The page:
Second, we targeted the MFS agents using a non-monetary award scheme. We informed MFS agents that the award would recognize their role in the community and the quality of customer service. Several studies suggest motivating the agents through recognition might result in better quality of service.
The informational video about mobile money accounts was circulated among MFS agents and social assistance recipients during the project intervention in Bangladesh.
Now back to the results—overall, our initial learnings find that simple information campaigns coupled with improved service delivery can lead to positive impacts for cash transfer recipients. Here’s what we found:
1. Awareness of MFS increased by 7 to 8 percentage points among cash transfer recipients who either received the information campaign on their own or a combination of the information campaign and the agent award scheme. General awareness (i.e., from all sources) regarding MFS increased most among recipients who live in rural areas (18 percentage points) where the agent award scheme was rolled out.
2. We find detectable effects on trust (10 percentage points) in mobile money accounts when the information campaign and the agent award are combined but not for each intervention on their own. The ability to perform MFS transactions also increases (by 4 percentage points) but only among cash transfer recipients who received the information campaign. We do not see a detectable effect on this outcome when the two interventions are combined. Trust in MFS increased the most among recipients who live in rural areas (by 14 percentage points) who received both interventions.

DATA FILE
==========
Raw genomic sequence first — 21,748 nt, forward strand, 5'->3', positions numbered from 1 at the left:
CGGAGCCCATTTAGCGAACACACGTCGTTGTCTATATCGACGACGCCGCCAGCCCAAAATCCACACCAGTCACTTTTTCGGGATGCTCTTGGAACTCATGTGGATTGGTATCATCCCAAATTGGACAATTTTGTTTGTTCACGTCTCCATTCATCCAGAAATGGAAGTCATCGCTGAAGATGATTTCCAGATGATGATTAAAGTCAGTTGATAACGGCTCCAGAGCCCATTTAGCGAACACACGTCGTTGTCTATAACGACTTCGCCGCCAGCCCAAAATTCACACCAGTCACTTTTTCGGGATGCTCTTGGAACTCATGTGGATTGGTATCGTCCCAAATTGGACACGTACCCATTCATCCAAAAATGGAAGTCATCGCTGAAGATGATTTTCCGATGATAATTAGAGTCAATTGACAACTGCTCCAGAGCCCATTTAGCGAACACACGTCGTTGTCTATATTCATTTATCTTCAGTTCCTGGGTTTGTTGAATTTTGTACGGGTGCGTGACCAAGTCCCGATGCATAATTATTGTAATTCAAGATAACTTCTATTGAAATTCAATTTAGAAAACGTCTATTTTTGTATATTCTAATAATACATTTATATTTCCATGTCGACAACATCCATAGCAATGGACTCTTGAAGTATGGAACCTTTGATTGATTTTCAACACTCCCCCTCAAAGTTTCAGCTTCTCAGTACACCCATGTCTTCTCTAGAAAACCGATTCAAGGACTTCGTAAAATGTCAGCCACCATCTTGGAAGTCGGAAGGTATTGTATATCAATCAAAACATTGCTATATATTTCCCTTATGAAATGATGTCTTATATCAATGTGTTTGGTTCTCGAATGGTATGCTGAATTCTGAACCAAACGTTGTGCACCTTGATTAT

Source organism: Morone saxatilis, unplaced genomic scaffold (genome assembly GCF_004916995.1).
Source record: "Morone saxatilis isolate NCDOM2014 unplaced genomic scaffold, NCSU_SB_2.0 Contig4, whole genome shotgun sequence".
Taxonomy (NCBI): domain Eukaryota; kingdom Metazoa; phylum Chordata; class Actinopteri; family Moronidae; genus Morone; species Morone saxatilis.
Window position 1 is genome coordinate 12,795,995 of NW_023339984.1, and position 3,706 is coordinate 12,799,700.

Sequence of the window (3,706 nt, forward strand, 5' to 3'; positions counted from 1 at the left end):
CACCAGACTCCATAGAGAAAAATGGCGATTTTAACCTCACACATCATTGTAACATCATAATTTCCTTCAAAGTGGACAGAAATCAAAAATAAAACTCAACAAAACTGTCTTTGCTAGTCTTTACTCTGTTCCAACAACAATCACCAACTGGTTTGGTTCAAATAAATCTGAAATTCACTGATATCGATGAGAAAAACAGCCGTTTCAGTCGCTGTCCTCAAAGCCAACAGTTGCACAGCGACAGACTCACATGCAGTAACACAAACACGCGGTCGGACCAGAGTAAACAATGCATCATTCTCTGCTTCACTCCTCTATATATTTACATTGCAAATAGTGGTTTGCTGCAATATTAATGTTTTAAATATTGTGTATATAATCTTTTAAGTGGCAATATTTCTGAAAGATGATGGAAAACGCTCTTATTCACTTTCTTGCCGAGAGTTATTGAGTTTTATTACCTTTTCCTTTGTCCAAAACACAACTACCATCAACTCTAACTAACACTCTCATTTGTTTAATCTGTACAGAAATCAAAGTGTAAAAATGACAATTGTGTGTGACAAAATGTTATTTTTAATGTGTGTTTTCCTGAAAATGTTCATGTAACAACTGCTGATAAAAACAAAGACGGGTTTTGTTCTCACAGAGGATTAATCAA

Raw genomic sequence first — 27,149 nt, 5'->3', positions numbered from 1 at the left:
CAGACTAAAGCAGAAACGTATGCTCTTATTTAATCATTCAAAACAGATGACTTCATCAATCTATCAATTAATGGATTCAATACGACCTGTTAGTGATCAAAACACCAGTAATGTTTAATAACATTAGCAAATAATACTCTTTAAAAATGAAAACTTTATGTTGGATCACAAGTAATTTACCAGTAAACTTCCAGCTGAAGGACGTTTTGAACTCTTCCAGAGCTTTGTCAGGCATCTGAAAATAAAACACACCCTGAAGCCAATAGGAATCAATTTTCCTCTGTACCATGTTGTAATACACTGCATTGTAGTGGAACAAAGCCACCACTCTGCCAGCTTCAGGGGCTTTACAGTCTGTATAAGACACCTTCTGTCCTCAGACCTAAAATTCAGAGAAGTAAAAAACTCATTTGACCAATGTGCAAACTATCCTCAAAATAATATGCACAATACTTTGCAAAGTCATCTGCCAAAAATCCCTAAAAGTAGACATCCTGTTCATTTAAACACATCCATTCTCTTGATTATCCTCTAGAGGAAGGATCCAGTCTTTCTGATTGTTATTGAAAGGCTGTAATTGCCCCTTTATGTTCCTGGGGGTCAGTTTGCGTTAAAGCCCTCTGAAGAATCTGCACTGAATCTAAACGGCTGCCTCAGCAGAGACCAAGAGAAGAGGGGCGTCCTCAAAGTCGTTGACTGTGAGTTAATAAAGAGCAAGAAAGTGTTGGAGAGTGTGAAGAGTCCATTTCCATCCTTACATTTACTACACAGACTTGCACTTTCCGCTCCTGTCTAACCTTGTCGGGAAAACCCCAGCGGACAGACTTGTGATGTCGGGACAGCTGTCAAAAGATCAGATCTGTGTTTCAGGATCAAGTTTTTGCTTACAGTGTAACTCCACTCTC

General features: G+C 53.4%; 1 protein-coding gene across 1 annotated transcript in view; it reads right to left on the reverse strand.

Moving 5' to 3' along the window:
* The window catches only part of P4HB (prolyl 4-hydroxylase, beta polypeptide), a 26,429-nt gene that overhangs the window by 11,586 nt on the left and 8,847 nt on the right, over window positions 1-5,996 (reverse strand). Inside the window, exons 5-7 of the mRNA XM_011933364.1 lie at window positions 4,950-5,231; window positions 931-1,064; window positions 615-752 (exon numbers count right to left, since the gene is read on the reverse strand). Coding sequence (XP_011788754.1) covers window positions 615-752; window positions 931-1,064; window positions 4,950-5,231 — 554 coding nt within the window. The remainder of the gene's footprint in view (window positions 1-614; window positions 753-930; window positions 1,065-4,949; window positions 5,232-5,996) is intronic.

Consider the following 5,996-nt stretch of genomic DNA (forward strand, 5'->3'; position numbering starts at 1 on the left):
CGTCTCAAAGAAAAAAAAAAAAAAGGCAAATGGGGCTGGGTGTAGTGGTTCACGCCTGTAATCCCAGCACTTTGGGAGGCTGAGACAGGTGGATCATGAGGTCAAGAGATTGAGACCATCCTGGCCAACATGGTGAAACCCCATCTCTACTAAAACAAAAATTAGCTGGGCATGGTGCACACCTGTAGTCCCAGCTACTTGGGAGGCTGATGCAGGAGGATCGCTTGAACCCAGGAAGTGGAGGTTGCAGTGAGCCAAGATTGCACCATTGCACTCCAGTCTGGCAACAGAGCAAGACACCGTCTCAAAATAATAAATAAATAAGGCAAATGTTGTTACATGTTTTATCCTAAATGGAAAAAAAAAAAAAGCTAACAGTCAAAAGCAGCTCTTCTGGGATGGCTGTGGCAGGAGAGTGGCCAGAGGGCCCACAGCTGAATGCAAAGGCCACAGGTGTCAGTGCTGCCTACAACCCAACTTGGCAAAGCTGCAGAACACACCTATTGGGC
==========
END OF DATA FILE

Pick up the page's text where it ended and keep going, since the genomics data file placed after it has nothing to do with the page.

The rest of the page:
3. The effect on trust in MFS was higher among males (12 percentage points) than females (9 percentage points), among cash transfer recipients who received both interventions.
4. There was a significant effect on self-reported savings and remittances 6 months after the study. Cash transfer recipients who were given the information campaign increased savings by 7 percentage points.
5. There was no change in cash transfer recipients’ behavior when the award scheme was implemented by itself.
This research provides policymakers, especially a2i and the Ministry of Social Welfare in Bangladesh, with insights into the state of awareness and usage of MFS accounts and the effectiveness of targeted outreach strategies. Basic information initiatives, combined with enhanced service provision, can result in favorable outcomes for recipients of G2P payments. The results also provide lessons for the private sector (such as MFS companies) on how to design products and services catering to marginalized populations. Lessons learned from this study, among others from IPA on G2P payments, can help other governments improve their efforts for digitization, creating more streamlined, scalable, and far-reaching programs.